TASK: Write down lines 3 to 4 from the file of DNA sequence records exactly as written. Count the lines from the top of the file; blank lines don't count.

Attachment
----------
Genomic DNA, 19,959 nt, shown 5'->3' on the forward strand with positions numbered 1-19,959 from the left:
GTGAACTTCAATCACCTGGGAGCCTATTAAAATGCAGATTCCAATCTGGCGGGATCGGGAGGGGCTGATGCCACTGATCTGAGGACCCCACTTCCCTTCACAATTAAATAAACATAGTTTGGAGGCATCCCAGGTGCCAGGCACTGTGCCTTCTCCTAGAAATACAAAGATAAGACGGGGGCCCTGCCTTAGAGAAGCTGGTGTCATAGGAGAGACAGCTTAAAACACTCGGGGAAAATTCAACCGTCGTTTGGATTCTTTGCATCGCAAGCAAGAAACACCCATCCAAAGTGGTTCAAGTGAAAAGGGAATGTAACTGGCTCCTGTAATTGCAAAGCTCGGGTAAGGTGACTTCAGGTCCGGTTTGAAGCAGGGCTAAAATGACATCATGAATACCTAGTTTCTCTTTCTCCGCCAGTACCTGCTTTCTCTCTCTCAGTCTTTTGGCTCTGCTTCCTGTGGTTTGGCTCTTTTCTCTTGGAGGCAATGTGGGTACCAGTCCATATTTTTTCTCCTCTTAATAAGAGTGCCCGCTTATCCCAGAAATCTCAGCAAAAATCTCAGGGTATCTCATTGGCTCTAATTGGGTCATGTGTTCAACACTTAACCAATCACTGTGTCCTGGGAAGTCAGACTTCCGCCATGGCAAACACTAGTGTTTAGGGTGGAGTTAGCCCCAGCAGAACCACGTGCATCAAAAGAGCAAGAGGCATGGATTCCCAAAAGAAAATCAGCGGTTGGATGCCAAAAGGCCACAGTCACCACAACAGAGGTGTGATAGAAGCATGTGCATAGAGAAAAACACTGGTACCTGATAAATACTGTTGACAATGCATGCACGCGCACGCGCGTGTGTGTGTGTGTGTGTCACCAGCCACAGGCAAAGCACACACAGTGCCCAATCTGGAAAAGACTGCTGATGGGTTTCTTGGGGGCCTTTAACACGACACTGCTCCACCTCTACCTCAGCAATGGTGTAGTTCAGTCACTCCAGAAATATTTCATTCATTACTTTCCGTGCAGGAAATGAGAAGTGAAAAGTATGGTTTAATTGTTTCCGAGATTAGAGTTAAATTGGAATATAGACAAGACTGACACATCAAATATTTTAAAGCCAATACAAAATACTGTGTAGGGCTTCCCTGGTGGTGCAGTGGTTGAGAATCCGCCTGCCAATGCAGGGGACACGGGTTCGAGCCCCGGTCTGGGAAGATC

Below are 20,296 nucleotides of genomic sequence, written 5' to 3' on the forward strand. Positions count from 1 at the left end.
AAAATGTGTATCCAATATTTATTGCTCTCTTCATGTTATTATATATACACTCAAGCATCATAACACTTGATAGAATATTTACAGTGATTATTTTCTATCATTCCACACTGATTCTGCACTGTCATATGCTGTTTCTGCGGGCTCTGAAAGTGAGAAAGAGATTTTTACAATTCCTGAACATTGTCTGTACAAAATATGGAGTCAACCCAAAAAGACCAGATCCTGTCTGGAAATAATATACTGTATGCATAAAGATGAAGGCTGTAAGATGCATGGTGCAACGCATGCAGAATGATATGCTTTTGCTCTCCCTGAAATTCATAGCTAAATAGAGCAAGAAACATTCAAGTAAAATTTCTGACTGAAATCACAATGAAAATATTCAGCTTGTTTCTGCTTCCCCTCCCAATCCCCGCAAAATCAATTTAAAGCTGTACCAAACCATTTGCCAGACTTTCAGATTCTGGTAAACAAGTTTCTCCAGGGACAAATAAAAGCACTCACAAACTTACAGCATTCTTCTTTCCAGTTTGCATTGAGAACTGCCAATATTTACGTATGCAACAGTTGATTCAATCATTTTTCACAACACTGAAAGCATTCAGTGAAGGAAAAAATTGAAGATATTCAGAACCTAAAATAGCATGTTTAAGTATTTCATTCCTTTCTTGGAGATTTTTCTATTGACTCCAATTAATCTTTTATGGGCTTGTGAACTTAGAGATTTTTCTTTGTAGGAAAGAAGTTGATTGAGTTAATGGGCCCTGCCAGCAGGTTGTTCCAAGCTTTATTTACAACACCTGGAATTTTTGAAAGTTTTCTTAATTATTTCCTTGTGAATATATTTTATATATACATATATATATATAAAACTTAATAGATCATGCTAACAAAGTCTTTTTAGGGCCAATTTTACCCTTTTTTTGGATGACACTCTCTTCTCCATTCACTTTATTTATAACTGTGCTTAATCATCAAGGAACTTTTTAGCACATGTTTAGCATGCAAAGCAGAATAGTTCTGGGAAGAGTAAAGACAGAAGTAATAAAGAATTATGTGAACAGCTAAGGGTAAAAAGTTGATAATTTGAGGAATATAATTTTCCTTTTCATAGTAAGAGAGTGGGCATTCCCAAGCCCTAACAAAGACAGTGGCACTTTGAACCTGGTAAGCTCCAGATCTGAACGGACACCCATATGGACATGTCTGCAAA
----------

Below are 20,296 nucleotides of genomic sequence, written 5' to 3' on the forward strand. Positions count from 1 at the left end.
AAAATGTGTATCCAATATTTATTGCTCTCTTCATGTTATTATATATACACTCAAGCATCATAACACTTGATAGAATATTTACAGTGATTATTTTCTATCATTCCACACTGATTCTGCACTGTCATATGCTGTTTCTGCGGGCTCTGAAAGTGAGAAAGAGATTTTTACAATTCCTGAACATTGTCTGTACAAAATATGGAGTCAACCCAAAAAGACCAGATCCTGTCTGGAAATAATATACTGTATGCATAAAGATGAAGGCTGTAAGATGCATGGTGCAACGCATGCAGAATGATATGCTTTTGCTCTCCCTGAAATTCATAGCTAAATAGAGCAAGAAACATTCAAGTAAAATTTCTGACTGAAATCACAATGAAAATATTCAGCTTGTTTCTGCTTCCCCTCCCAATCCCCGCAAAATCAATTTAAAGCTGTACCAAACCATTTGCCAGACTTTCAGATTCTGGTAAACAAGTTTCTCCAGGGACAAATAAAAGCACTCACAAACTTACAGCATTCTTCTTTCCAGTTTGCATTGAGAACTGCCAATATTTACGTATGCAACAGTTGATTCAATCATTTTTCACAACACTGAAAGCATTCAGTGAAGGAAAAAATTGAAGATATTCAGAACCTAAAATAGCATGTTTAAGTATTTCATTCCTTTCTTGGAGATTTTTCTATTGACTCCAATTAATCTTTTATGGGCTTGTGAACTTAGAGATTTTTCTTTGTAGGAAAGAAGTTGATTGAGTTAATGGGCCCTGCCAGCAGGTTGTTCCAAGCTTTATTTACAACACCTGGAATTTTTGAAAGTTTTCTTAATTATTTCCTTGTGAATATATTTTATATATACATATATATATATAAAACTTAATAGATCATGCTAACAAAGTCTTTTTAGGGCCAATTTTACCCTTTTTTTGGATGACACTCTCTTCTCCATTCACTTTATTTATAACTGTGCTTAATCATCAAGGAACTTTTTAGCACATGTTTAGCATGCAAAGCAGAATAGTTCTGGGAAGAGTAAAGACAGAAGTAATAAAGAATTATGTGAACAGCTAAGGGTAAAAAGTTGATAATTTGAGGAATATAATTTTCCTTTTCATAGTAAGAGAGTGGGCATTCCCAAGCCCTAACAAAGACAGTGGCACTTTGAACCTGGTAAGCTCCAGATCTGAACGGACACCCATATGGACATGTCTGCAAA